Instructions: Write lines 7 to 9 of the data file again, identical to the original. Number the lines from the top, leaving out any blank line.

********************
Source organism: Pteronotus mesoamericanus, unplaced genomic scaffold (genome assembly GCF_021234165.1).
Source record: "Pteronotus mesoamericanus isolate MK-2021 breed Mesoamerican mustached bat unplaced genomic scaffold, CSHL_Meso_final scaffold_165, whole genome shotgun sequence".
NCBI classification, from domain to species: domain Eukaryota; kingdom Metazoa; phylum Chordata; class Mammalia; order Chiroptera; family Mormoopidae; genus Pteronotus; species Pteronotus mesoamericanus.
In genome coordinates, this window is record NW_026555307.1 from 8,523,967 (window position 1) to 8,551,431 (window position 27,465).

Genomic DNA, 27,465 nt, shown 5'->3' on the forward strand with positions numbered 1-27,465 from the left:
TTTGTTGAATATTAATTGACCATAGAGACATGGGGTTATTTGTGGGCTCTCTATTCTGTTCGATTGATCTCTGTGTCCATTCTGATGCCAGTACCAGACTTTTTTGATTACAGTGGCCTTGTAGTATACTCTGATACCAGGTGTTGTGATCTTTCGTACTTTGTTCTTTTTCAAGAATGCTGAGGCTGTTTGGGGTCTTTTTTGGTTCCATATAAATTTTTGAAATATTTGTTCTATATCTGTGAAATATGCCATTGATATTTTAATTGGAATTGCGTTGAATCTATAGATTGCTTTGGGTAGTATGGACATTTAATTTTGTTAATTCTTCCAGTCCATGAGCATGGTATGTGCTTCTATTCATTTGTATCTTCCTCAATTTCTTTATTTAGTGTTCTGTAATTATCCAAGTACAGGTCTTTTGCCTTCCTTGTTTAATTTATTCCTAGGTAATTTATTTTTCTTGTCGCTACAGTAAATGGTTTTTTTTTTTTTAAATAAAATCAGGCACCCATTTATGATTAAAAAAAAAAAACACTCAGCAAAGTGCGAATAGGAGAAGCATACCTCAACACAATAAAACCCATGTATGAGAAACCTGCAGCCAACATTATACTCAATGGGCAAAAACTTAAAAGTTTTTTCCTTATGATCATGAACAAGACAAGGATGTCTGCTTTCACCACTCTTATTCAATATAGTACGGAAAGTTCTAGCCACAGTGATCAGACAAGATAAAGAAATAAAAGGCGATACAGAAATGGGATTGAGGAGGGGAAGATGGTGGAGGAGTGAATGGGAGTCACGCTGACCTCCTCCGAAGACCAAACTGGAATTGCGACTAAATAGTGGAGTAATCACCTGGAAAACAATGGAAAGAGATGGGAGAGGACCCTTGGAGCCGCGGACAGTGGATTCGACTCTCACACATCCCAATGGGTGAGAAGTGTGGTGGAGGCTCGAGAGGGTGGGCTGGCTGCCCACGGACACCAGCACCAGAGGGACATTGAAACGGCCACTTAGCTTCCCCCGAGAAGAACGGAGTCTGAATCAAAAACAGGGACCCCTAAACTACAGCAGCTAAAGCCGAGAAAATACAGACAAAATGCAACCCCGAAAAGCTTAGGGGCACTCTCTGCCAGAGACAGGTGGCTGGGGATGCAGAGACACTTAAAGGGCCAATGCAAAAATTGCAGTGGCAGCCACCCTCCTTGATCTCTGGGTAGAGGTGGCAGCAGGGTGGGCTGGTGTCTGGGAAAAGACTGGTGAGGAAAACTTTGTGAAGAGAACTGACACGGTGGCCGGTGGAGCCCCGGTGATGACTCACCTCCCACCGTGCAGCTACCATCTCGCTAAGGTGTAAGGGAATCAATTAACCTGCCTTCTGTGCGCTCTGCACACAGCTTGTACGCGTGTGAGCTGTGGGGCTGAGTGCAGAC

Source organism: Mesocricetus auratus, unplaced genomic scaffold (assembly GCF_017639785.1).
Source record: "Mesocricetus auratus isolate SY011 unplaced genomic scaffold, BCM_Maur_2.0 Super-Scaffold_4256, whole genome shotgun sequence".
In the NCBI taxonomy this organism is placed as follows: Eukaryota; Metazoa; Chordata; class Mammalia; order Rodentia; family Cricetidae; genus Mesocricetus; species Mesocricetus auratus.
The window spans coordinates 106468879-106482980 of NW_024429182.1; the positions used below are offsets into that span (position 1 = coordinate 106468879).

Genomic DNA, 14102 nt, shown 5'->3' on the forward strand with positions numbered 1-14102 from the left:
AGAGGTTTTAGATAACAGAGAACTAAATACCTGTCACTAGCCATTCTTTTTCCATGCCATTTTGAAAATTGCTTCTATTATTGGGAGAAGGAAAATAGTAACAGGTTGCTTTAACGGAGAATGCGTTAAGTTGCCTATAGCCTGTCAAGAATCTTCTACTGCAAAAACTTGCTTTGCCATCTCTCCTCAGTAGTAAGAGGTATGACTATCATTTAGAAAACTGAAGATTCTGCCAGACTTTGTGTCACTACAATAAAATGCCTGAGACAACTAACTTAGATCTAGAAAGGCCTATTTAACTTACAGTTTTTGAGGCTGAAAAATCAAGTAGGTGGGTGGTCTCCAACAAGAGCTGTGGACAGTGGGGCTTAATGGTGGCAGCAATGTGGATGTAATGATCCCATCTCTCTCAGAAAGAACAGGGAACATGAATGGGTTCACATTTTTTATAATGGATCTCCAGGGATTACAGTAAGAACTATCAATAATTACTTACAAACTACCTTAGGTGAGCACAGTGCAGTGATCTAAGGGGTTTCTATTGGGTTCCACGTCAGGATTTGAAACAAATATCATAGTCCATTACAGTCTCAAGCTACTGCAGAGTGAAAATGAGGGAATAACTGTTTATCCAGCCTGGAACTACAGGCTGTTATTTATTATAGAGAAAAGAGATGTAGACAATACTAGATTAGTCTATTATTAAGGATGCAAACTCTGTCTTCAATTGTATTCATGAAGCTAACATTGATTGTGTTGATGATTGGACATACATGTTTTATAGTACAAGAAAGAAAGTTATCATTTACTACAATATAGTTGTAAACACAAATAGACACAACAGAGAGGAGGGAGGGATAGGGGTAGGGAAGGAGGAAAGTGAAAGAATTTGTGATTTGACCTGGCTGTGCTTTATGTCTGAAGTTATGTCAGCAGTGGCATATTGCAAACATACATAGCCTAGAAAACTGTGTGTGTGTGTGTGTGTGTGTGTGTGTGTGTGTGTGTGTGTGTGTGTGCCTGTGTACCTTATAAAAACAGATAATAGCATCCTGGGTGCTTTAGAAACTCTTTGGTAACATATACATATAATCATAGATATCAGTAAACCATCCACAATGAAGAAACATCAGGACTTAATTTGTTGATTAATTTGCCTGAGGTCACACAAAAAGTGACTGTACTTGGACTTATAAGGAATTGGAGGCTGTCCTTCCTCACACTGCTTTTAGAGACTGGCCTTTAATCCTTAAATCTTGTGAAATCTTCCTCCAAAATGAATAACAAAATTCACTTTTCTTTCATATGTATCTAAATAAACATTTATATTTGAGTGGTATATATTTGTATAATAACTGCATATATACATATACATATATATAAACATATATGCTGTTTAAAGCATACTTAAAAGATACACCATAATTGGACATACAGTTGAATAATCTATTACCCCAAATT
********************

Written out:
Source organism: Mesocricetus auratus, unplaced genomic scaffold (assembly GCF_017639785.1).
Source record: "Mesocricetus auratus isolate SY011 unplaced genomic scaffold, BCM_Maur_2.0 Super-Scaffold_4256, whole genome shotgun sequence".
In the NCBI taxonomy this organism is placed as follows: Eukaryota; Metazoa; Chordata; class Mammalia; order Rodentia; family Cricetidae; genus Mesocricetus; species Mesocricetus auratus.